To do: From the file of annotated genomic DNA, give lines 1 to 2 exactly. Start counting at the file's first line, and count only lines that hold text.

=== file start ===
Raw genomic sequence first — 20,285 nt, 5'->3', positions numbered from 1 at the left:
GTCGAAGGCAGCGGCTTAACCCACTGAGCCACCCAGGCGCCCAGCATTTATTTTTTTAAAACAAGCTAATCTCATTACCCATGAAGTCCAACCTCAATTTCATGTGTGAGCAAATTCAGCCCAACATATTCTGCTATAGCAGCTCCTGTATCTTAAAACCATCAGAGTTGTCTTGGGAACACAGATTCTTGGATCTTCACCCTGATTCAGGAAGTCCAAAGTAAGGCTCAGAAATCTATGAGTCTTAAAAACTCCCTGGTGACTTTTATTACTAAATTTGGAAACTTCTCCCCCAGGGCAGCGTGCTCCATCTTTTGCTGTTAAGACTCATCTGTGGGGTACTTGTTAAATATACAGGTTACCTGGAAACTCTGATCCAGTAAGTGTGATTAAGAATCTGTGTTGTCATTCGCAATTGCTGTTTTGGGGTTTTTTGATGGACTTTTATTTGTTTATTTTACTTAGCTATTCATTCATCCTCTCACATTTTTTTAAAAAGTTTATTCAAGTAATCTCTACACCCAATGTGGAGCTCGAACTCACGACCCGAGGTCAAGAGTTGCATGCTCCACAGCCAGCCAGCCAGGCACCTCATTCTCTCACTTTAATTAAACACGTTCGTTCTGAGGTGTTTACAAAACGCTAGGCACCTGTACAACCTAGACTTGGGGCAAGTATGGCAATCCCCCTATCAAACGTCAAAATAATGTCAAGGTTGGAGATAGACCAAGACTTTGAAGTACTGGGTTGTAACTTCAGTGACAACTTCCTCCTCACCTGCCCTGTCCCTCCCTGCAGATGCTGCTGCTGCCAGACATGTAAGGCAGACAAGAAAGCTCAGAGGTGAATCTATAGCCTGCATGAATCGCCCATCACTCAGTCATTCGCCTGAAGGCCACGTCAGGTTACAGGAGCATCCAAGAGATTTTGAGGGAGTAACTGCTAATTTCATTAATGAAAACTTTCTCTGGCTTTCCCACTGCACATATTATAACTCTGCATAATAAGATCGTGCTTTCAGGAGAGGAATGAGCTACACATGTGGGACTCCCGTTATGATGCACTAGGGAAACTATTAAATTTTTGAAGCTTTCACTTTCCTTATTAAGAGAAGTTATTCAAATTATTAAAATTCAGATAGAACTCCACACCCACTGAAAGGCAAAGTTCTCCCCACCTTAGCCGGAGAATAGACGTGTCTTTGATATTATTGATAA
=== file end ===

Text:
Raw genomic sequence first — 20,285 nt, 5'->3', positions numbered from 1 at the left:
GTCGAAGGCAGCGGCTTAACCCACTGAGCCACCCAGGCGCCCAGCATTTATTTTTTTAAAACAAGCTAATCTCATTACCCATGAAGTCCAACCTCAATTTCATGTGTGAGCAAATTCAGCCCAACATATTCTGCTATAGCAGCTCCTGTATCTTAAAACCATCAGAGTTGTCTTGGGAACACAGATTCTTGGATCTTCACCCTGATTCAGGAAGTCCAAAGTAAGGCTCAGAAATCTATGAGTCTTAAAAACTCCCTGGTGACTTTTATTACTAAATTTGGAAACTTCTCCCCCAGGGCAGCGTGCTCCATCTTTTGCTGTTAAGACTCATCTGTGGGGTACTTGTTAAATATACAGGTTACCTGGAAACTCTGATCCAGTAAGTGTGATTAAGAATCTGTGTTGTCATTCGCAATTGCTGTTTTGGGGTTTTTTGATGGACTTTTATTTGTTTATTTTACTTAGCTATTCATTCATCCTCTCACATTTTTTTAAAAAGTTTATTCAAGTAATCTCTACACCCAATGTGGAGCTCGAACTCACGACCCGAGGTCAAGAGTTGCATGCTCCACAGCCAGCCAGCCAGGCACCTCATTCTCTCACTTTAATTAAACACGTTCGTTCTGAGGTGTTTACAAAACGCTAGGCACCTGTACAACCTAGACTTGGGGCAAGTATGGCAATCCCCCTATCAAACGTCAAAATAATGTCAAGGTTGGAGATAGACCAAGACTTTGAAGTACTGGGTTGTAACTTCAGTGACAACTTCCTCCTCACCTGCCCTGTCCCTCCCTGCAGATGCTGCTGCTGCCAGACATGTAAGGCAGACAAGAAAGCTCAGAGGTGAATCTATAGCCTGCATGAATCGCCCATCACTCAGTCATTCGCCTGAAGGCCACGTCAGGTTACAGGAGCATCCAAGAGATTTTGAGGGAGTAACTGCTAATTTCATTAATGAAAACTTTCTCTGGCTTTCCCACTGCACATATTATAACTCTGCATAATAAGATCGTGCTTTCAGGAGAGGAATGAGCTACACATGTGGGACTCCCGTTATGATGCACTAGGGAAACTATTAAATTTTTGAAGCTTTCACTTTCCTTATTAAGAGAAGTTATTCAAATTATTAAAATTCAGATAGAACTCCACACCCACTGAAAGGCAAAGTTCTCCCCACCTTAGCCGGAGAATAGACGTGTCTTTGATATTATTGATAA